Note: 87.1% of archivists, curators, and museum technicians are white, compared to 61.3% in the general population. Similarly, the National Council on Public History’s 2008 Survey of Public History Professionals found that 88.5% of respondents identified as white, while only 7% identified as “of color” (4.5% chose not to answer). The same survey also found that two thirds of public history professionals were women – a reversal of gender ratios from thirty years ago. Even still, we must remember how the public history field (its institutionalization) circumscribes the practice of collective memory management – legitimizes the work of some (wrests the power of narrative construction from others), all the while professionalizing practitioners (imbuing them with a false sense of authority). I overheard one conference attendee of color remark to a colleague: "There's such a focus on bringing us 'into the fold,' without any acknowledgement that we've always been doing this kind of work. It's just not viewed as such." Indeed, one might say white people columbused the entirety of public history by occupationalizing it. To combat how these dynamics inform our work, we can begin by looking inward and owning up to our own racial biases (not just expounding upon them).
As we seek to envision the future of sexual identity politics in Hong Kong and abroad, we must evaluate the interplay of space, "modernity," economics and the law in shaping our perspectives. Hong Kong's urban landscapes continue to transform in parallel with its sociopolitical topography. We must (re)conceptualize space as neither purely physical nor impermeable. At this potent political moment – fraught with both expectancy and uncertainty – we exist not just in a state of liminal temporality but liminal acculturation.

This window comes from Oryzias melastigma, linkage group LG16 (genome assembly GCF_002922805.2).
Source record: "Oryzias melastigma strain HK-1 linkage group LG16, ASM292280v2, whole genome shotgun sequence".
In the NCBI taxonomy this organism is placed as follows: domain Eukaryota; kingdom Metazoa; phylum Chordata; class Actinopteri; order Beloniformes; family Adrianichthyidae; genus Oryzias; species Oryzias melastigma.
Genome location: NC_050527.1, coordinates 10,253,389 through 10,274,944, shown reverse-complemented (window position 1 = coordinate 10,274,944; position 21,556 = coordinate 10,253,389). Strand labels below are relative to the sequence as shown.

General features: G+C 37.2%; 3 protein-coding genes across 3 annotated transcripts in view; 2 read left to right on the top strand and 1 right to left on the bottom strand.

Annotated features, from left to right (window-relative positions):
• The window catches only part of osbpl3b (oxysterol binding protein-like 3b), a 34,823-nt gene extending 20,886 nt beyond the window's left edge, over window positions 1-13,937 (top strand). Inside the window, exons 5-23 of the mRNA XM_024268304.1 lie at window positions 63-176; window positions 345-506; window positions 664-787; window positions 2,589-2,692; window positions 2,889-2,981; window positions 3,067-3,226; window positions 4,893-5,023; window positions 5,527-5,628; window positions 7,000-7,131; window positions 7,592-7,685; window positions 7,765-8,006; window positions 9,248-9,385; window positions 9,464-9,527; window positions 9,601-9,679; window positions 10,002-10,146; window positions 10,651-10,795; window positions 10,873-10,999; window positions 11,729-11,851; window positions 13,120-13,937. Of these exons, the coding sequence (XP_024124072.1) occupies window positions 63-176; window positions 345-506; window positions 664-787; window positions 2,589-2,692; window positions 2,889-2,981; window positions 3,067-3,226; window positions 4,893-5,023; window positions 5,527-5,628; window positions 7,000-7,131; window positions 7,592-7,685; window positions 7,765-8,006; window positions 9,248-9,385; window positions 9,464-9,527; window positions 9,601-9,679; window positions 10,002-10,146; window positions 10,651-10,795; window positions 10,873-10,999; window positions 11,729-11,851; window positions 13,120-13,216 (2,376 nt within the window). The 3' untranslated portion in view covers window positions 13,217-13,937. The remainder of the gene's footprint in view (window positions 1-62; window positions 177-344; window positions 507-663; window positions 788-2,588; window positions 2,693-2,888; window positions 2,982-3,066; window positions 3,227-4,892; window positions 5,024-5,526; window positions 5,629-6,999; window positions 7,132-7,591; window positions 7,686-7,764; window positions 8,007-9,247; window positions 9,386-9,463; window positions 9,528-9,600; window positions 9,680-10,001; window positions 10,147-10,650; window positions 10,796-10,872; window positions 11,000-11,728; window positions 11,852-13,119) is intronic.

First, note that cohabitation is presently being utilized to denote "non-traditional" sexual intimacy and/or partnership. Examining the history of familial living arrangements in the last century, we know that immigration patterns and class dynamics conjured circumstances wherein multiple families shared single tenement rooms. In "A Fading Tongzhi Heterotopia," Travis SK Kong explores how gay men (now all over sixty years of age) negotiated their home lives, bearing in mind that "from 1842 to 1990 (the year when homosexuality was decriminalized), there was no legal homosexual space in Hong Kong" (900). In doing so, he blurs the lines between the parallel binaries of publicity/privacy, heterosexuality/homosexuality. Indeed, the interconnectedness of the four concepts may defy conventional expectation. The heterosexual family unit's private domain versus cruising at public toilets; or the public performance of a heterosexual lifestyle versus the private same-sex relationships one keeps hidden?